I will look at the OpenIDEO site.

          "Slum" neighborhoods are called different things in different countries. Some call them asentamientos, some paracaidistas (lit. parachutists), the governments and their agencies dance with them for years, somtimes moving them out, but often times not. Many times they are eventually recognized and given infrastructure support. I like the term, "non-regular" rather than some pejorative term. They do seem to drop in almost overnight in some places.

          As you point at, getting to the core stuff is the single most important move.
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        Jul 28 2011: Michael, if you would look at about 1 km2 of non-regular to become regular as a possible butterfly effect example. What would be the googlemaps zoomed in link? Would be happy if you could post it here :)
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        Jul 31 2011: Just to follow up on the recent comments about West's talk on scaling theory of cities – the lines are interesting, but the scatter is REALLY interesting.

        1. Economies of Scale – the data are pretty solid that there are economies of scale in the ‘metabolism’ of cities: the bigger the city, the less energy use per capita. Metabolic theory in ecology posits that this ‘sub-linear’ ¾ scaling arises out of the fractal nature of the distribution network that delivers energy and resources most efficiently. The key thing to consider is even on those log-log plots which fit the theory nicely, there is still some scatter around the line. And considering these are log-log plots, an apparently small deviation from the line can be quite large in absolute terms. So the scaling theory of cities is useful not for the overall trend (economies of scale) but for identifying the weird outlier cities that are *unusually* efficient, whether they be large or small.

        2. Acceleration of innovation/creativity – the ‘super-linear’ scaling of creativity is very much related to work by Cesar Hidalgo and others on economic complexity. Key here is the modularity of skills/tools/ideas that allow for rapid adaptation in response to unforeseen opportunities or stresses. Again, here where we should be looking is at points that deviate from the line – what is it about those cities that are *unusually* creative and innovative relative to the rest, large or small?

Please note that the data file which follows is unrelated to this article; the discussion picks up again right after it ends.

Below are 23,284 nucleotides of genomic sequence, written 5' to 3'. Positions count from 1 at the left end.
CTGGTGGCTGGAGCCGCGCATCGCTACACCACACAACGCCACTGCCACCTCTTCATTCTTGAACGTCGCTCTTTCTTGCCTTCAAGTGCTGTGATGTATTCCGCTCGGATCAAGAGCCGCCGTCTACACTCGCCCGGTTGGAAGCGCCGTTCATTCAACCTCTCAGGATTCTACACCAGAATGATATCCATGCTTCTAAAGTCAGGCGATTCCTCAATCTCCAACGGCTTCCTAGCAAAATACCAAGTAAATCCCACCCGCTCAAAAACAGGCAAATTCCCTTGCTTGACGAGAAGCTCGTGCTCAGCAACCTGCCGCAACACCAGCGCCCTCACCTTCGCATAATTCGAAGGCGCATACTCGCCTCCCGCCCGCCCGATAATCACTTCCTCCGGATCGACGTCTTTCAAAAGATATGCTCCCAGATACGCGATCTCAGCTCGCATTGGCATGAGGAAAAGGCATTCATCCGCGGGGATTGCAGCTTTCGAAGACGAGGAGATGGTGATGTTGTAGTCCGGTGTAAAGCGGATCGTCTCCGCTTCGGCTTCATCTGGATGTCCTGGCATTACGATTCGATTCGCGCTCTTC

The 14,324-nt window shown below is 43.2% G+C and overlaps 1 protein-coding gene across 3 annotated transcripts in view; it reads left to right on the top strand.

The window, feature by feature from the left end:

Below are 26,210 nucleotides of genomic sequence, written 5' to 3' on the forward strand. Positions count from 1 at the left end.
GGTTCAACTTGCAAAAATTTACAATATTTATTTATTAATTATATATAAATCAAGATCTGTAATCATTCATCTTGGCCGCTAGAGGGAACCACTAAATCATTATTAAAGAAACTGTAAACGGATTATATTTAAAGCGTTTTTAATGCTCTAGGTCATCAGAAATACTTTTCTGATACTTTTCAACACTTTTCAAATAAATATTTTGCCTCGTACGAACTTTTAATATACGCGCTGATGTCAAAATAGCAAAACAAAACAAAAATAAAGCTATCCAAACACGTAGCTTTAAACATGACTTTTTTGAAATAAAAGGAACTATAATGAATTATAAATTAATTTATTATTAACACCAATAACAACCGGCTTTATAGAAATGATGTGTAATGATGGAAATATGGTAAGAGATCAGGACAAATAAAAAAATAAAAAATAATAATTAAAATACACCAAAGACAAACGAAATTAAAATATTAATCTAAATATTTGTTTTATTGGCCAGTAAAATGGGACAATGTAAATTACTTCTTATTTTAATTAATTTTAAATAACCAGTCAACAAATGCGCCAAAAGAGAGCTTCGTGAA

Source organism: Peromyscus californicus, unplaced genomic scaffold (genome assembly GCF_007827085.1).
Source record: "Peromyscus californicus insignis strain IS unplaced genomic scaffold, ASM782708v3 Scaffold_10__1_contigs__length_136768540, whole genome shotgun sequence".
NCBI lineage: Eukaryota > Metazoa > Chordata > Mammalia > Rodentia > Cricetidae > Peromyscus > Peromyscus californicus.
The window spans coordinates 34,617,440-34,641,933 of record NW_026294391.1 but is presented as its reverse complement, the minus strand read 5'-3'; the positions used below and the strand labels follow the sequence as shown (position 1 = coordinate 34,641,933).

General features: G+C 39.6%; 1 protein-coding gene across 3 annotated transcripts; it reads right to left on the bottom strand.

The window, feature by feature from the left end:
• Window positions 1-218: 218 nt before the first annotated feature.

3. Small or Large cities: There are and will be both, so we should plan for both, and by looking at deviations from the line we can explore whether the same mechanisms are responsible for the unusually efficient small cities as for the large ones (points below the line). If so, then advances in urban planning for small cities can apply to large ones too. If not, where is the break in scale where different mechanisms apply?
    • Jul 18 2011: Whether big or small the key is long-term planning and not just allow the cities and slums to grow haphazardly. This causes inefficient resource allocation, water and sanitary concerns, and ultimately electrication issues. Decision makers must understand and appreciate long-term demographic trends i.e. set forth regulations and enforcement to go with the planning.

      Key evolution of a mega city is how to get from the slums to a sustainable city environment. Are the slums going to be collapsed inward towards the city or simply be improved i.e. do we engage in large scale relocation or improve the slums in situ?
      • Jul 20 2011: Richard
        My own opinion is you help them where they are. They are there, like it or not. See my thoughts above about Paul's "mango" posts. Governments pass all sorts of regulations and sometimes try enforcement. Eventually they help with infrastructure in many cases. Getting the non-regular areas to a place of sound livability concentrating on shelter, water, food, and health concerns is the key I think.